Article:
For this reason many higher-profile cases often include a confidentiality clause. This prevents either side from spilling the beans on some of the finer points of the ill-fated marriage.
And many believe that the culprits lie within the legal system itself, handing out information from the inside.
One source at a top City firm says: "One of the strange issues that we face is the extent to which court documents, which should be confidential, are in any way obtainable by the press. They always seem to know when some famous person's divorce petition has been filed, and we never quite know how that happens."
But the amount of confidential information finding its way into the public domain is minimal compared to years gone by. This is mainly thanks to the general opinion among lawyers that press attention is a hindrance and not to be courted.
Miles Preston & Co senior partner Miles Preston believes that the best way to avoid the press is to abstain from telling them anything. "Our approach, and our advice to our clients, is that we just don't join in. The general rule is that responding to the press just gives them something else to build an article around."
Preston is joined in his opinion by Jeremy Levison, partner at niche family and divorce firm Levison Meltzer Pigott, who has never entertained the idea that press coverage can do any good. He says: "I think that, as divorce lawyers, we actually shy away from publicity. I personally do not fight any aspect of my client's cases in the press. I think it is counter-productive and when there are children involved it can be devastating."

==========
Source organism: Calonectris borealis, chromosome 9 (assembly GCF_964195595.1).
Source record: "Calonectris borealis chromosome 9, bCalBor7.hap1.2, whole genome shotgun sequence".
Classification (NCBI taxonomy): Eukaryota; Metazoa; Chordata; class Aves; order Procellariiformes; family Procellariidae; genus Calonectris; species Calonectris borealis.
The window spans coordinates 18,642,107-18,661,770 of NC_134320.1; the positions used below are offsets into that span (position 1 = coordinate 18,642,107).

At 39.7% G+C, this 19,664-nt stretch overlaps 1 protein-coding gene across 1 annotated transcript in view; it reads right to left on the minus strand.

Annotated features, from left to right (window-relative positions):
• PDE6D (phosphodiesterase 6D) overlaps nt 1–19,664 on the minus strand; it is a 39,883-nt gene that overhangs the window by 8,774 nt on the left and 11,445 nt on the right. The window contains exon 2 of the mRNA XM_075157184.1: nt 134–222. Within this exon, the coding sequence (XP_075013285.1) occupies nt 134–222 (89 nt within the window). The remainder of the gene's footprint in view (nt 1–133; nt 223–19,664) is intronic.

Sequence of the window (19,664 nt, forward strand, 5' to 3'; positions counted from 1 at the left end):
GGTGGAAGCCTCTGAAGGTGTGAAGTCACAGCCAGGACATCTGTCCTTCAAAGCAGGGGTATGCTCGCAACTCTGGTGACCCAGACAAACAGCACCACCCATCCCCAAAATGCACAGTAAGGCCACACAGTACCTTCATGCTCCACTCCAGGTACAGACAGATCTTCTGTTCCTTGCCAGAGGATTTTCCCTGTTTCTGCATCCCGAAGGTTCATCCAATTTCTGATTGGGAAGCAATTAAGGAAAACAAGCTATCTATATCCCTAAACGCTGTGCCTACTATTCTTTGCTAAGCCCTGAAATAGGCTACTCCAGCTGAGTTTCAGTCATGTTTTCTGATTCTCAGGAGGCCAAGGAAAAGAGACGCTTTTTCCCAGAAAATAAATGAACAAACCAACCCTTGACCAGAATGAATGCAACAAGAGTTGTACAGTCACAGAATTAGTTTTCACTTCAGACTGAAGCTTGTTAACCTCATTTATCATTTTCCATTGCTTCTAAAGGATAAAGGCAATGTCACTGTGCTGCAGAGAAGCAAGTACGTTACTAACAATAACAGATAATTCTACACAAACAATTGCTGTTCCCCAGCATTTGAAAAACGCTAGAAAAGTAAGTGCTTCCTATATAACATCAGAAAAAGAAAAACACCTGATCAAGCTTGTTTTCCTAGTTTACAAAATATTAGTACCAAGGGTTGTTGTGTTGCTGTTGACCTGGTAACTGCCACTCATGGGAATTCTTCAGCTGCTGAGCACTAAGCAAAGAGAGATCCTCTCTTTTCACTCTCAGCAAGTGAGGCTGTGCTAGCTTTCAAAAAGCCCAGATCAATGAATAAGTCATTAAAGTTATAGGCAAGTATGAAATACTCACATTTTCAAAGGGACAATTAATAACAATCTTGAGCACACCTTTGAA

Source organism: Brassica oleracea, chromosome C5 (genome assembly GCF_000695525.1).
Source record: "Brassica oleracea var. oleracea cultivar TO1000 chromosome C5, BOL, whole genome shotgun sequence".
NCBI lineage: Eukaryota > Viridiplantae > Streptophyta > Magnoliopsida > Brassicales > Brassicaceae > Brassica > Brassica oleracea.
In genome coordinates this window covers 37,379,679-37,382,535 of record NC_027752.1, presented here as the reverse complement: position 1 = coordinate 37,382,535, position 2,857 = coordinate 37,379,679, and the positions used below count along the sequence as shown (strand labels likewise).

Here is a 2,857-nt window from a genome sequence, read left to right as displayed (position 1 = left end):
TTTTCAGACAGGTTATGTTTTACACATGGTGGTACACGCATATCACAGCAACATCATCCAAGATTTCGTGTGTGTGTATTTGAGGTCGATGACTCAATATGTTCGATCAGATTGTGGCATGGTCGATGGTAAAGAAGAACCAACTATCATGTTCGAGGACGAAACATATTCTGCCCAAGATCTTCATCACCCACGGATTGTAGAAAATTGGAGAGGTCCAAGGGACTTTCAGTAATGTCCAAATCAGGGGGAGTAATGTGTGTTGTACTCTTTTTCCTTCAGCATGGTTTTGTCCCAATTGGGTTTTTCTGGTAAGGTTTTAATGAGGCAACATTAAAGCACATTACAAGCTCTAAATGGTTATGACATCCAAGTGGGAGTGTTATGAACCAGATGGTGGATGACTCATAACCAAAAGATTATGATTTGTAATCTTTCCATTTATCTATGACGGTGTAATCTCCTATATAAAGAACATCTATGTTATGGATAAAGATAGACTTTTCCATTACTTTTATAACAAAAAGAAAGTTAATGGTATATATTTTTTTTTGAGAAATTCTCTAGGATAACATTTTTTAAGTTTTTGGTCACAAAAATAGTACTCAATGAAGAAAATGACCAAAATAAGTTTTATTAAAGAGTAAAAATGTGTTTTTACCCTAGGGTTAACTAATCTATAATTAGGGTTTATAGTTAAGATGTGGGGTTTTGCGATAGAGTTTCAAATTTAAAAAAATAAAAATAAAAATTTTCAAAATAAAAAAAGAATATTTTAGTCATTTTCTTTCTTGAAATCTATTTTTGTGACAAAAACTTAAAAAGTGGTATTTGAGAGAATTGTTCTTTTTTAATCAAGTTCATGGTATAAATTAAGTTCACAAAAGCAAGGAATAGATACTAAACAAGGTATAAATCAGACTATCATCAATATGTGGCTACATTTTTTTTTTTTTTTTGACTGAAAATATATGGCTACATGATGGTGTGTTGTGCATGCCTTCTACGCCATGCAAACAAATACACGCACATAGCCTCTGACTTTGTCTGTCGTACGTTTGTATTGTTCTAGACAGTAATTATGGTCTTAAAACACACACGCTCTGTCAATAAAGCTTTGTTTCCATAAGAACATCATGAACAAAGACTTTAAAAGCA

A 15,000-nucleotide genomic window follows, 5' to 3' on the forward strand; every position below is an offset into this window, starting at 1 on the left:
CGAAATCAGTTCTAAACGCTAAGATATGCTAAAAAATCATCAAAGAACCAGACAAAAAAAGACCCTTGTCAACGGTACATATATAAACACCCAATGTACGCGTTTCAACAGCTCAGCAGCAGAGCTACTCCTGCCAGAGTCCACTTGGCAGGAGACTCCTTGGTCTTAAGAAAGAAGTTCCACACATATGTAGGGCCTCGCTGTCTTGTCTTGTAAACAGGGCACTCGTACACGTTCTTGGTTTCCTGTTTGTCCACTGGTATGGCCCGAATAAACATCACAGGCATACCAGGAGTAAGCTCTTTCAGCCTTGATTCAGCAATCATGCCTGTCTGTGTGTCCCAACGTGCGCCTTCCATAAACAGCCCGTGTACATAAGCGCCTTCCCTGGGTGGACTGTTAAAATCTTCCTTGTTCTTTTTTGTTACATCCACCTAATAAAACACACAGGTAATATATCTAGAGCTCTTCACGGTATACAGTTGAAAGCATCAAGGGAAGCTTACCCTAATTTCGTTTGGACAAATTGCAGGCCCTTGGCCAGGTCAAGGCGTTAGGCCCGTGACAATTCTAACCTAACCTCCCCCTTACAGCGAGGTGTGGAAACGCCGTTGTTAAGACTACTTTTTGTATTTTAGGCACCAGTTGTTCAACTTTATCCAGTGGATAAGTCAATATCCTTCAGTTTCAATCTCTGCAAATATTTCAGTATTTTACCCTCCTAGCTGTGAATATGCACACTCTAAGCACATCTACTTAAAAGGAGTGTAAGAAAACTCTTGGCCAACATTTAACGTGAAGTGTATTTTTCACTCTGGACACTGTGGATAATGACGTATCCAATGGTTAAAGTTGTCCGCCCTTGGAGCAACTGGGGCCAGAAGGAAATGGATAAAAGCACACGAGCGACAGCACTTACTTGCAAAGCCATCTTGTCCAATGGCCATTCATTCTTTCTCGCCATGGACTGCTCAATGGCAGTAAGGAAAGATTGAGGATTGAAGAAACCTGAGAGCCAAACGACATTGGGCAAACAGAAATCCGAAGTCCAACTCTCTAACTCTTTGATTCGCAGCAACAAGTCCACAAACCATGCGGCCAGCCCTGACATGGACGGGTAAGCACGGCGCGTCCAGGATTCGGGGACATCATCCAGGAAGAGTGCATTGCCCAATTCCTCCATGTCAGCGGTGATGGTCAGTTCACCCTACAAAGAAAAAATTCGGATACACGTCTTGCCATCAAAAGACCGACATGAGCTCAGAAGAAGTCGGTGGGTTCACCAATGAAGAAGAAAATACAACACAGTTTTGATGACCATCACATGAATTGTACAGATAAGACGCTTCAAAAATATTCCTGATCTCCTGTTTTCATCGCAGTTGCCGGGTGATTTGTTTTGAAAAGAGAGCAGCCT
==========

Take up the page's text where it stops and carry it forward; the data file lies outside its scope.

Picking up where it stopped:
When public attention is inevitable, Levison suggests that everybody should get their stories right. "Quite frequently in very high-profile cases you will have decided in advance what you are going to tell the press. Sometimes, the story is agreed with both your client and with the opposite number."
Quite apart from the personal hurt a tabloid headline can cause clients, Bates Wells & Braithwaite's Frances Hughes believes that often lawyers who seek publicity for their client are not working in their client's best legal interests. "Most people think that it's a very bad idea to get publicity for your clients," she says. "Judges don't like it, it's never in the interests of the children and it can impact badly."
Hughes believes that those lawyers who persuade their clients to go to the press are simply trying to further their own career, rather than the needs of their clients. It can even be damaging not just for the case, but also for the firm involved. "Actually it's not in anybody's interests," she says. But at the end of the day, she concedes that if a client wants publicity, there is very little she can do to stop them. "There's nothing to stop a client talking to the press or instructing Max Clifford - you can't really stop anybody telling their story."
But even if it is generally agreed in legal circles that press attention is anything but beneficial to a divorce case, are there any arguments in favour of such publicity?